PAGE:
6 Reasons to Translate Your Internal Corporate Communications
With operations spread across multiple countries and continents, it can be challenging for global companies to engage distant employees. Companies with a global workforce face many challenges when it comes to employee engagement. After all, communicating company news and policies in multiple languages can be complicated.
However, research shows diverse and inclusive company atmospheres deliver tangible benefits. According to Gartner, they accelerate innovation and improve the bottom line. Meanwhile, a recent survey by Globalization Partners found that embracing multilingualism helps organizations achieve better results overall.
At the same time, though, Globalization Partners discovered that three in 10 employees don’t feel a sense of inclusion or belonging in their organizations. Just as translation of marketing content helps companies connect more effectively with customers, translation of critical internal documents helps global businesses make all workers feel as if they’re a part of the same organization.
6 Reasons you Need to Translate Internal Communications
It may be tempting to simply declare English as your official company language. It can certainly be a faster and less complicated way to disseminate information. Yet, there are many reasons why global companies should, and in some cases must, translate internal communications.
- Foster Diversity and Inclusion: According to Gartner, 75% of organizations whose frontline decision-making teams reflect a diverse and inclusive environment exceed their financial targets. Translating critical documents ensures universal understanding of, and higher engagement with, your organization’s mission and vision.
- Promote Ethical Behavior: While no organization is immune from corruption or misconduct, global corporations are especially at risk. Almost half of companies have experienced economic crime and fraud, according to a 2018 PwC survey. In addition, problems are more likely to occur in subsidiaries or joint ventures far from headquarters, writes Mary Jo White, former chair of the U.S. Securities and Exchange Commission, in Harvard Business Review. Leaders, more than compliance programs, set the tone for ethical behavior, White noted, underscoring the need to translate both messages and policies.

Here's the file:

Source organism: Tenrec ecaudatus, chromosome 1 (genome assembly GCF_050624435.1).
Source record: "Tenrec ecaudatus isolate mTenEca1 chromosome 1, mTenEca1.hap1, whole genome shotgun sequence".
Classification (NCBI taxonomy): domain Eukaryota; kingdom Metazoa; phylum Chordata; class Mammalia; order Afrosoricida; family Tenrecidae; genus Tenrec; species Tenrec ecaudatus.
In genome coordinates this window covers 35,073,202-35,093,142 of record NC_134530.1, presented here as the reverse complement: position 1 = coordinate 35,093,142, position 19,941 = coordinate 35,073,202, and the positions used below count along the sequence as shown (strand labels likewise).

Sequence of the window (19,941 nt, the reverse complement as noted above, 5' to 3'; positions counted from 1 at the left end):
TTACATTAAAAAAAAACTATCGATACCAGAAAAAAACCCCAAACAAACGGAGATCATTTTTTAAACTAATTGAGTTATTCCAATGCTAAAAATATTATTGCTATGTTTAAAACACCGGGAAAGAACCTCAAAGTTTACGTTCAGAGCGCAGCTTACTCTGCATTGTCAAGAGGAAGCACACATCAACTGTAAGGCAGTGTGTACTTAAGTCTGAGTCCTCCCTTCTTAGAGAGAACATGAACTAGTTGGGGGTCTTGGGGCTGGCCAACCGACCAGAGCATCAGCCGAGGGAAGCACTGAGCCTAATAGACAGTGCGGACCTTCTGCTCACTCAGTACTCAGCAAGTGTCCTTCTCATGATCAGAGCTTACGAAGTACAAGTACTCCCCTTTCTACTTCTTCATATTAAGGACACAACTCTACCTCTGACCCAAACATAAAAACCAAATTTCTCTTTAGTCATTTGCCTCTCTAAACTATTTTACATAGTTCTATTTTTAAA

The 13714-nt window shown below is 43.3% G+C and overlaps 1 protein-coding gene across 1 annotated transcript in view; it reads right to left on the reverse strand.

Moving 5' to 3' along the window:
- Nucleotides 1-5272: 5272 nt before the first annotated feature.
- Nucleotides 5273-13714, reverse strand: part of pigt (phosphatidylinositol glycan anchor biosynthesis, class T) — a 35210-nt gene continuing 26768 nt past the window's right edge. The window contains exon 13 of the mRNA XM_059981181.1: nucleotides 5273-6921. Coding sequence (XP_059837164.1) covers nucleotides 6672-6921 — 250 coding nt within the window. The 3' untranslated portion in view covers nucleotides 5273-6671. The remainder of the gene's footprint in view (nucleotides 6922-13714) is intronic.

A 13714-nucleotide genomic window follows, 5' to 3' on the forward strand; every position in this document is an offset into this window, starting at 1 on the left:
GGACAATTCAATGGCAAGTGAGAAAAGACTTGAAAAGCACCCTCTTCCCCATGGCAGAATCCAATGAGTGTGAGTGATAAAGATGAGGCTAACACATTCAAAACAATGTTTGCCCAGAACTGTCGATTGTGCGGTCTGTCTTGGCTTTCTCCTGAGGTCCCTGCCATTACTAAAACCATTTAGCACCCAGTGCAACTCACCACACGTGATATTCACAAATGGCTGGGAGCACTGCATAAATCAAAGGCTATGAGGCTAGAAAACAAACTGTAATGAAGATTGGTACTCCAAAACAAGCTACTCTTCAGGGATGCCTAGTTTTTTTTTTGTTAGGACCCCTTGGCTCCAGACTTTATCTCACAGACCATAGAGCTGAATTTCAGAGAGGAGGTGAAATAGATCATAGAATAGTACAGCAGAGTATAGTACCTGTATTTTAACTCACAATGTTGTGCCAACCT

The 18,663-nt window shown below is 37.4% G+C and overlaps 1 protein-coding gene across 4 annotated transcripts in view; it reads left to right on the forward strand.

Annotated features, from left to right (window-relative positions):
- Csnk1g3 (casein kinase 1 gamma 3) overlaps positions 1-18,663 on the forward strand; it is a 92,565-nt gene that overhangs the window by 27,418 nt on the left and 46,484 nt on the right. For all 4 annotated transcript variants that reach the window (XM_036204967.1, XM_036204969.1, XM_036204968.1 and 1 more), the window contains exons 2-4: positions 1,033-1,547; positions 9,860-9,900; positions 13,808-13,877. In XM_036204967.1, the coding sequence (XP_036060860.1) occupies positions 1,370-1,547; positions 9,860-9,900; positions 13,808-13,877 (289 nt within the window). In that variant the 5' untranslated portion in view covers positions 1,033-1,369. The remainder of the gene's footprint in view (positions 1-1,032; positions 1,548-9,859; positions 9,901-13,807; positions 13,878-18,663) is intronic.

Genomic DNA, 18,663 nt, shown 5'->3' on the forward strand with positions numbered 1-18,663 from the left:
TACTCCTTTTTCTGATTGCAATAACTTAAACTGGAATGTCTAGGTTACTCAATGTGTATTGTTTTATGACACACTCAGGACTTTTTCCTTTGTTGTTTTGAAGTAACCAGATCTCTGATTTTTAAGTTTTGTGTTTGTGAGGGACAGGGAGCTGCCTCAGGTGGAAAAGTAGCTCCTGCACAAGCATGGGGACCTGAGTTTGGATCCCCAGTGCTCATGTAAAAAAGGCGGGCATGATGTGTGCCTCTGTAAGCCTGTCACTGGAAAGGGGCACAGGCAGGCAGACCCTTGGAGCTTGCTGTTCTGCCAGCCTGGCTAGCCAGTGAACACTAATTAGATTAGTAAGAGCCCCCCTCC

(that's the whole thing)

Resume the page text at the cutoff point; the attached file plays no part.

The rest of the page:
- Ensure Legal and Regulatory Compliance: In some countries and states, the law requires certain internal communications to appear in the employee’s primary language. The best way to avoid legal issues is to err on the side of caution and translate all important communications. For additional insight on the types of workplace language laws in various countries, the Association of Corporate Counsel covered a number of examples here.
- Attract and Retain Better Talent: Global organizations can’t be sure the best employee for a given role will be a native English speaker. When they fail to provide internal communications in a preferred language, employees are more likely to feel undervalued and misinformed. That makes them more inclined to look for a job somewhere else. Also, companies risk missing out on hiring future top performers if compensation and benefits materials aren’t available in local languages. Simply put, a person who can’t fully understand what comes with the job is less likely to accept it.
- Reduce the Risk of Misunderstanding: When companies provide materials in the staff’s preferred language, everyone is sure to understand the organization’s goals and expectations. When they know what to do and how to do it, employees are more productive.
- Improve Worker Safety: If employees can’t understand your safety procedures, they’re at much greater risk of on-site injury. Such incidents not only lead to downtime, but could result in lawsuits or possible legal penalties. While safety should be top of mind for all organizations, it’s especially important when employees are working in factories or operating machinery of any kind.
A reputable translation services vendor can work with you to ensure accurate translations of critical internal communications and help create a more inclusive, diverse environment across all locations.
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